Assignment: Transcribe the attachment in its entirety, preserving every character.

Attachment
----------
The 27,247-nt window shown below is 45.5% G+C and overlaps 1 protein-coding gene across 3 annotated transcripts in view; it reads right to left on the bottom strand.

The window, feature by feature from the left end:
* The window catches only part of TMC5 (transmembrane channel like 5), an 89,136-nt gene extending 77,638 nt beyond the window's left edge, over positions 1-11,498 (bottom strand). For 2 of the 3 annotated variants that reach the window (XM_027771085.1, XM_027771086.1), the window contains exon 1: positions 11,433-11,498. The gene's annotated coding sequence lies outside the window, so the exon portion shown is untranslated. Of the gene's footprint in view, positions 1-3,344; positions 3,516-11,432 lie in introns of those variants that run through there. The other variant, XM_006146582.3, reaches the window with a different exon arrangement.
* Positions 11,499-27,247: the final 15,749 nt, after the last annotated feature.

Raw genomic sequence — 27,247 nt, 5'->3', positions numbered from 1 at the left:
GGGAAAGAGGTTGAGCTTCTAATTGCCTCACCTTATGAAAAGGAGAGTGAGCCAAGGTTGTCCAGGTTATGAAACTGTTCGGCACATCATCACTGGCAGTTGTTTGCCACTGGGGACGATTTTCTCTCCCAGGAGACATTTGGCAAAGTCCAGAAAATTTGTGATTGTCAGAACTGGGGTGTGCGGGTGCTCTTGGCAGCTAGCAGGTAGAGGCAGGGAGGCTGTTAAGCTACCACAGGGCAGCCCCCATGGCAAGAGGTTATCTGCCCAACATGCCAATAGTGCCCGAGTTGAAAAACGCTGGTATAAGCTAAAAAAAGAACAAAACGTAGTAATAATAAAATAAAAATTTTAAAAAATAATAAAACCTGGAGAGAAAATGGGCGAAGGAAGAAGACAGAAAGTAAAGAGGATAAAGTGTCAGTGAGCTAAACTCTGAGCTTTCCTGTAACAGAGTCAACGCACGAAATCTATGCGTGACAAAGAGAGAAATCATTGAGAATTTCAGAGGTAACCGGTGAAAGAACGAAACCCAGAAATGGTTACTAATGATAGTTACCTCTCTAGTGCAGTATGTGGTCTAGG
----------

The 27,247-nt window shown below is 45.5% G+C and overlaps 1 protein-coding gene across 3 annotated transcripts in view; it reads right to left on the bottom strand.

The window, feature by feature from the left end:
* The window catches only part of TMC5 (transmembrane channel like 5), an 89,136-nt gene extending 77,638 nt beyond the window's left edge, over positions 1-11,498 (bottom strand). For 2 of the 3 annotated variants that reach the window (XM_027771085.1, XM_027771086.1), the window contains exon 1: positions 11,433-11,498. The gene's annotated coding sequence lies outside the window, so the exon portion shown is untranslated. Of the gene's footprint in view, positions 1-3,344; positions 3,516-11,432 lie in introns of those variants that run through there. The other variant, XM_006146582.3, reaches the window with a different exon arrangement.
* Positions 11,499-27,247: the final 15,749 nt, after the last annotated feature.

Raw genomic sequence — 27,247 nt, 5'->3', positions numbered from 1 at the left:
GGGAAAGAGGTTGAGCTTCTAATTGCCTCACCTTATGAAAAGGAGAGTGAGCCAAGGTTGTCCAGGTTATGAAACTGTTCGGCACATCATCACTGGCAGTTGTTTGCCACTGGGGACGATTTTCTCTCCCAGGAGACATTTGGCAAAGTCCAGAAAATTTGTGATTGTCAGAACTGGGGTGTGCGGGTGCTCTTGGCAGCTAGCAGGTAGAGGCAGGGAGGCTGTTAAGCTACCACAGGGCAGCCCCCATGGCAAGAGGTTATCTGCCCAACATGCCAATAGTGCCCGAGTTGAAAAACGCTGGTATAAGCTAAAAAAAGAACAAAACGTAGTAATAATAAAATAAAAATTTTAAAAAATAATAAAACCTGGAGAGAAAATGGGCGAAGGAAGAAGACAGAAAGTAAAGAGGATAAAGTGTCAGTGAGCTAAACTCTGAGCTTTCCTGTAACAGAGTCAACGCACGAAATCTATGCGTGACAAAGAGAGAAATCATTGAGAATTTCAGAGGTAACCGGTGAAAGAACGAAACCCAGAAATGGTTACTAATGATAGTTACCTCTCTAGTGCAGTATGTGGTCTAGG